THE IMF's proposal for Great Depression-style debt relief for struggling homeowners has received support.
The fund hopes it could boost growth in countries such as Ireland where the economy is being hampered by huge levels of personal borrowings.
It cited the examples of Iceland today and the US during the Great Depression of the 1930s where massive amounts of mortgage debt was written off.
The action allowed consumers in both countries to spend again, rather than just focusing on reducing their crippling loans, it pointed out.
The IMF made the case in its latest World Economic Outlook report. It argued recessions become drawn out when relief was not applied to households, leaving them to put all their energy into paying off unsustainable borrowings.
"Because debt is acting as a brake on economic growth, it is important to 'unstick' the brake," author Daniel Leigh said.
While the IMF did not specifically refer to Ireland, the country is widely seen as a prime example of the problem.
Finance Minister Michael Noonan is being called on to take radical steps to help families in debt with 13pc of mortgages here in trouble.
At over 200pc of GDP, Irish household debt is the highest of any advanced economy and the property market is stagnant.
The latest effort to spark it into life has come from Bank of Ireland, which has announced that its new business fixed rates for owner occupiers will be reduced by up to 0.41pc. The lender said new mortgage applications on two, three and five-year fixed rate loan terms could avail of the new rates.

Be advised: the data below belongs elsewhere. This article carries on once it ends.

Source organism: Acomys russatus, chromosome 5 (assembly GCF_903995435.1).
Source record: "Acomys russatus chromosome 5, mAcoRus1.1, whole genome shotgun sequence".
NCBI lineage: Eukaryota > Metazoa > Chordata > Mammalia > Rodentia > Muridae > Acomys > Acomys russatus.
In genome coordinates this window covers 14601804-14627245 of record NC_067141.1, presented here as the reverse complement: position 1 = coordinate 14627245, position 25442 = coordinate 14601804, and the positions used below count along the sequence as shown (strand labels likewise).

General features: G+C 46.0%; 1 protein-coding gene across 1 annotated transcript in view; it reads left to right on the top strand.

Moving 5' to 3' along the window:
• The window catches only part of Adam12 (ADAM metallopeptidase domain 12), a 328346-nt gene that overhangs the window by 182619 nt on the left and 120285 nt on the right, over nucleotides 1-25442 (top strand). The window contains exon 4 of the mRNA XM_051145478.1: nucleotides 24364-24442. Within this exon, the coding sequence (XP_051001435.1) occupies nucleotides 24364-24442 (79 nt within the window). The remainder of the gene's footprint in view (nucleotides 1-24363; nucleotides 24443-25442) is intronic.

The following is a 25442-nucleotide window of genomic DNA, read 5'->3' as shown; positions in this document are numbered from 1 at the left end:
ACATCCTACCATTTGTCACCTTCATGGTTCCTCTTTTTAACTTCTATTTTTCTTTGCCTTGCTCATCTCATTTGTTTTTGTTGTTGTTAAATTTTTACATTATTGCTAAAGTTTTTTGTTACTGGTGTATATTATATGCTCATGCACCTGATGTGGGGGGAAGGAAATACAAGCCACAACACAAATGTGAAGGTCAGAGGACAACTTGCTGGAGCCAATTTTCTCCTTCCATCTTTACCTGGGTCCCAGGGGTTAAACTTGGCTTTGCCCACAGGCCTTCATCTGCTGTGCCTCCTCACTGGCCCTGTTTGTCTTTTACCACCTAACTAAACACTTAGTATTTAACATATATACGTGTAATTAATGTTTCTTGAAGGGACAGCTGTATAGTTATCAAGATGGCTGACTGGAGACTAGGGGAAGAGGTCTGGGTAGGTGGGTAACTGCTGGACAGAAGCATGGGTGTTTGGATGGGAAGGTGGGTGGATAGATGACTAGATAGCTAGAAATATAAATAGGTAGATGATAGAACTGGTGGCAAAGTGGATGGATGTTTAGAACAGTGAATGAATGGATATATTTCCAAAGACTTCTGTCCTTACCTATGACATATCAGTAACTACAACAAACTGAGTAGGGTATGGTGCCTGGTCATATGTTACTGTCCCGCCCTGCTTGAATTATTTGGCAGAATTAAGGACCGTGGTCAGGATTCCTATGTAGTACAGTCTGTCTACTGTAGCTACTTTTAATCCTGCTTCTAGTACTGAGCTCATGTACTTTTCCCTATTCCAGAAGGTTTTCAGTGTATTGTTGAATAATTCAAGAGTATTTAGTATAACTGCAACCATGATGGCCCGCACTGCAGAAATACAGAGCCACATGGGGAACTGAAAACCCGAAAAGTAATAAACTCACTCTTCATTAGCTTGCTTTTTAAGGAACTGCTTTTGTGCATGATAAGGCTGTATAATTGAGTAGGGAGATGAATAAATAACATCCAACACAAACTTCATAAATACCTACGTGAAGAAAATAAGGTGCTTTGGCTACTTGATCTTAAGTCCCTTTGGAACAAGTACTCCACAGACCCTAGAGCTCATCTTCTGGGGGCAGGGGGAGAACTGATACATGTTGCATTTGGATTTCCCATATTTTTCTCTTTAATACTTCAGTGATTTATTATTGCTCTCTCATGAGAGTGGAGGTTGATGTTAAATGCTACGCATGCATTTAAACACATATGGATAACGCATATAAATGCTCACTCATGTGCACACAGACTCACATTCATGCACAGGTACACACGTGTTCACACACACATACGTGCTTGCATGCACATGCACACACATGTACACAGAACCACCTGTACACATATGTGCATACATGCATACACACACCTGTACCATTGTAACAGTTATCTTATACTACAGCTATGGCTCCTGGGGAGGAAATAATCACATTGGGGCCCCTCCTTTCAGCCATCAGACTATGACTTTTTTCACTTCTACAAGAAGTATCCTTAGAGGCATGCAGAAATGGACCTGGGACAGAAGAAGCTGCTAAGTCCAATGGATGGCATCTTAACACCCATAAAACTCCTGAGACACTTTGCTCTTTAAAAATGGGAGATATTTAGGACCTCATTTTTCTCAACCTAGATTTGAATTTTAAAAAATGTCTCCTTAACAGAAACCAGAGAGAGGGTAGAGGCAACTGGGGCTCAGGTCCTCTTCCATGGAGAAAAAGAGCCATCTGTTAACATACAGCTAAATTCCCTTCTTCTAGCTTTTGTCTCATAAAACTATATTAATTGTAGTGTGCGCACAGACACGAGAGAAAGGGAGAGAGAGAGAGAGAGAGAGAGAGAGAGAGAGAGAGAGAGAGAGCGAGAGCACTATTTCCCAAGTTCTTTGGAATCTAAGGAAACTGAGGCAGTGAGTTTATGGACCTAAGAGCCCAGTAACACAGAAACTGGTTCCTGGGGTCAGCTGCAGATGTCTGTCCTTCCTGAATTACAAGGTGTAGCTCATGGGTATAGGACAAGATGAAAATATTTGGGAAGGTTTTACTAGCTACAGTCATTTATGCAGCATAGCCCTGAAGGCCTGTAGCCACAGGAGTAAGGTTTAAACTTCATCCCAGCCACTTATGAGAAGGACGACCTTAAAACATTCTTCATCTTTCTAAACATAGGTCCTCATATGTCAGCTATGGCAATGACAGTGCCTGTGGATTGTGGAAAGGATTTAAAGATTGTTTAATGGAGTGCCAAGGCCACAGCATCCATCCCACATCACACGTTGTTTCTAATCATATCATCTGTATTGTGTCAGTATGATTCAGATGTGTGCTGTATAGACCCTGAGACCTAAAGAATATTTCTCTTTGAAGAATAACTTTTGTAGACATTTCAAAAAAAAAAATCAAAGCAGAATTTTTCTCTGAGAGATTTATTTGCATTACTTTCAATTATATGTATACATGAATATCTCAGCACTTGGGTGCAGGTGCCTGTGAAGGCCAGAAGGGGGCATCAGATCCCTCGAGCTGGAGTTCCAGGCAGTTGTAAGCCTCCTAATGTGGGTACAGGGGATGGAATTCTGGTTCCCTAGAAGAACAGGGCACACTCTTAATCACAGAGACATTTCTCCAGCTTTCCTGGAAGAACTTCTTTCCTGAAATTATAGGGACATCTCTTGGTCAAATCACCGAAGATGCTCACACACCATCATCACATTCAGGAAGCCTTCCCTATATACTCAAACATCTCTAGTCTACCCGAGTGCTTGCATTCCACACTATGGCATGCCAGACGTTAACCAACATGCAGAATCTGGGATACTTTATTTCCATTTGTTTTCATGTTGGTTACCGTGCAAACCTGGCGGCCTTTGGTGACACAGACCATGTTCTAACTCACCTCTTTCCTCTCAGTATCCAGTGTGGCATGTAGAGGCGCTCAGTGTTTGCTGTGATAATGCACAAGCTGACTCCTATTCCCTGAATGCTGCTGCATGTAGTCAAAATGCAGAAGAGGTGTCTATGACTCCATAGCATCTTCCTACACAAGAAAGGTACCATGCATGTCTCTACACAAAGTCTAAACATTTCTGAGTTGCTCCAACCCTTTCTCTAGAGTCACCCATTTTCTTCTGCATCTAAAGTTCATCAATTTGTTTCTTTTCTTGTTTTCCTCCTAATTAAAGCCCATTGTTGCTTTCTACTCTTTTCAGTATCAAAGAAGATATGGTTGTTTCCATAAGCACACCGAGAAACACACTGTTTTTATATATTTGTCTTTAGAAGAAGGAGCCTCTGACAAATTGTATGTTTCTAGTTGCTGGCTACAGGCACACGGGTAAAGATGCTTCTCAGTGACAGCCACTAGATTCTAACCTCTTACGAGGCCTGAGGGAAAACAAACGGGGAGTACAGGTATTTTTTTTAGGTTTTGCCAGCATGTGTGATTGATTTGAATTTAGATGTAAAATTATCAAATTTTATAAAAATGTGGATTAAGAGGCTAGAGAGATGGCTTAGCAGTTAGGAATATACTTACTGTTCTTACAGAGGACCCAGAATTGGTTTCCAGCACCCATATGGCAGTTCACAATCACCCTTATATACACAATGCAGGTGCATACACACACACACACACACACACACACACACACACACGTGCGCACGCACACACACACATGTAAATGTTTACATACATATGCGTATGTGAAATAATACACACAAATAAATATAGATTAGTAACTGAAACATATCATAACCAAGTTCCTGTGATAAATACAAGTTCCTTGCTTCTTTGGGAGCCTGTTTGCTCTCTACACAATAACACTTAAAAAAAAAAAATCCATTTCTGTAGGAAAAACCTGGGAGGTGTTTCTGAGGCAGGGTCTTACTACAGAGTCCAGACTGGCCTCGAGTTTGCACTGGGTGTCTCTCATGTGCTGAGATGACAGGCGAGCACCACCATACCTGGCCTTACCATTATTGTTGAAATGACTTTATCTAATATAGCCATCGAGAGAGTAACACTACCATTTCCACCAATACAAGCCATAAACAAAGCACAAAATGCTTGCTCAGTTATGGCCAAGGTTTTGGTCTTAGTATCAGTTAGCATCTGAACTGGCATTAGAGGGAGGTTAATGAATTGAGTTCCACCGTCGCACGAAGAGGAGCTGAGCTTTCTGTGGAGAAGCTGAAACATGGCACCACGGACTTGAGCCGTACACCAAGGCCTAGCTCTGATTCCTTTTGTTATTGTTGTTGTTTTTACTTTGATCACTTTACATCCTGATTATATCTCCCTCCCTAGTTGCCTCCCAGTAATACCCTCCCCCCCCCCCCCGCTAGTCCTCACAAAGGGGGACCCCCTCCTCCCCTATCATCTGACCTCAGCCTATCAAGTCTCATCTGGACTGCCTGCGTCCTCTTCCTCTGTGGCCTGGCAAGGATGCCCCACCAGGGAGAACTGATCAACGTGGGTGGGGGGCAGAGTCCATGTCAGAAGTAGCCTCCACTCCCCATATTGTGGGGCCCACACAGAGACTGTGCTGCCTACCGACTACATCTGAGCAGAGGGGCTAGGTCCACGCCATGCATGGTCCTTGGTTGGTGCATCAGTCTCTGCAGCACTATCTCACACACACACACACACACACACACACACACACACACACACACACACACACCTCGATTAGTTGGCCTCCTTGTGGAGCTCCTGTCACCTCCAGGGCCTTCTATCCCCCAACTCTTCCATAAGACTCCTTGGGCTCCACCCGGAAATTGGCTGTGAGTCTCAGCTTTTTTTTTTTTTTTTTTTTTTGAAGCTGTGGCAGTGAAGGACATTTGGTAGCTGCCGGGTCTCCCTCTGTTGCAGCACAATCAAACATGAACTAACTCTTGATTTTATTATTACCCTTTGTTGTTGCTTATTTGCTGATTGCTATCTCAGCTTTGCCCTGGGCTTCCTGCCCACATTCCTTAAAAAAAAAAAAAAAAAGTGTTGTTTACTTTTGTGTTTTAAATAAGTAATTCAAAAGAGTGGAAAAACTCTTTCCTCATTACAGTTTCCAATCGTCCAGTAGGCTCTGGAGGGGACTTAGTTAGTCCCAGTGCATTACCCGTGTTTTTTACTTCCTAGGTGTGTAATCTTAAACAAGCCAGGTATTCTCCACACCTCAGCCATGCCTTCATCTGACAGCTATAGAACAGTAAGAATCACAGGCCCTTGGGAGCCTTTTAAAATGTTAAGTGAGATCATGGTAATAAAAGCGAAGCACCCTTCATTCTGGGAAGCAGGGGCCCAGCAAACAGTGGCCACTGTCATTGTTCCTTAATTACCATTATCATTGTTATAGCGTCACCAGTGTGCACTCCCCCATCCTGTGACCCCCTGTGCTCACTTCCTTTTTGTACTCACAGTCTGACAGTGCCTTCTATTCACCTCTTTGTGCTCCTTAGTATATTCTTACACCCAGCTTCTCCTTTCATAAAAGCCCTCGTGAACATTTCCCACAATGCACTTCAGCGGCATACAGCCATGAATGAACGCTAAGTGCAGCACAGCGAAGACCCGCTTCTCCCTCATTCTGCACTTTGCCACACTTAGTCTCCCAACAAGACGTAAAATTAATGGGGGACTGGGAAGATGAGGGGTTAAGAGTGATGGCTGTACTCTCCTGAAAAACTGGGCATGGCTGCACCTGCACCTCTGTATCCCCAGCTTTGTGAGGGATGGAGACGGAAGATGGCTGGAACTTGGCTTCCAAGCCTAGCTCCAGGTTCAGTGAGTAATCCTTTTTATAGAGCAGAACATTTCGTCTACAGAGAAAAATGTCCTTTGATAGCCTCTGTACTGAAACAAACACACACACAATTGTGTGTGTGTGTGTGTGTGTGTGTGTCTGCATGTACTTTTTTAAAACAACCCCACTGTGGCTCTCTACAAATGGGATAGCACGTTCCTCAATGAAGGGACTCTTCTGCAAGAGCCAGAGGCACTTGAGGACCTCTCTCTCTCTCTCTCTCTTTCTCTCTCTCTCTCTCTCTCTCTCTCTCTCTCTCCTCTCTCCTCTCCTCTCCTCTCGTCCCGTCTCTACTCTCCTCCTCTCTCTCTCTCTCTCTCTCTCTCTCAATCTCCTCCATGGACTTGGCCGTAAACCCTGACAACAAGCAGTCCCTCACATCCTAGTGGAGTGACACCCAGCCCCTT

The IMF report stated that restructuring of household debt "can significantly reduce debt repayment burdens and the number of household defaults and foreclosures".
Mr Leigh said that in cases such as in Ireland "government debt cannot be increased". He added that restructuring can be effective, "especially if it is done case-by-case in the courts".
DCU senior economics lecturer Tony Foley said a relief scheme could mean a homeowner's mortgage being written down to be more in line with the value of the property. "The IMF argument is that if we transfer money from people who are better off to people who are worse off with negative equity and such like, we will improve expenditure in the economy."
The IMF report said that in Iceland a scheme was introduced where any household whose debt was more than 110pc of its assets was given a write-down.
It acknowledged the pitfalls in that one section of society would have to subsidise another, potentially causing friction.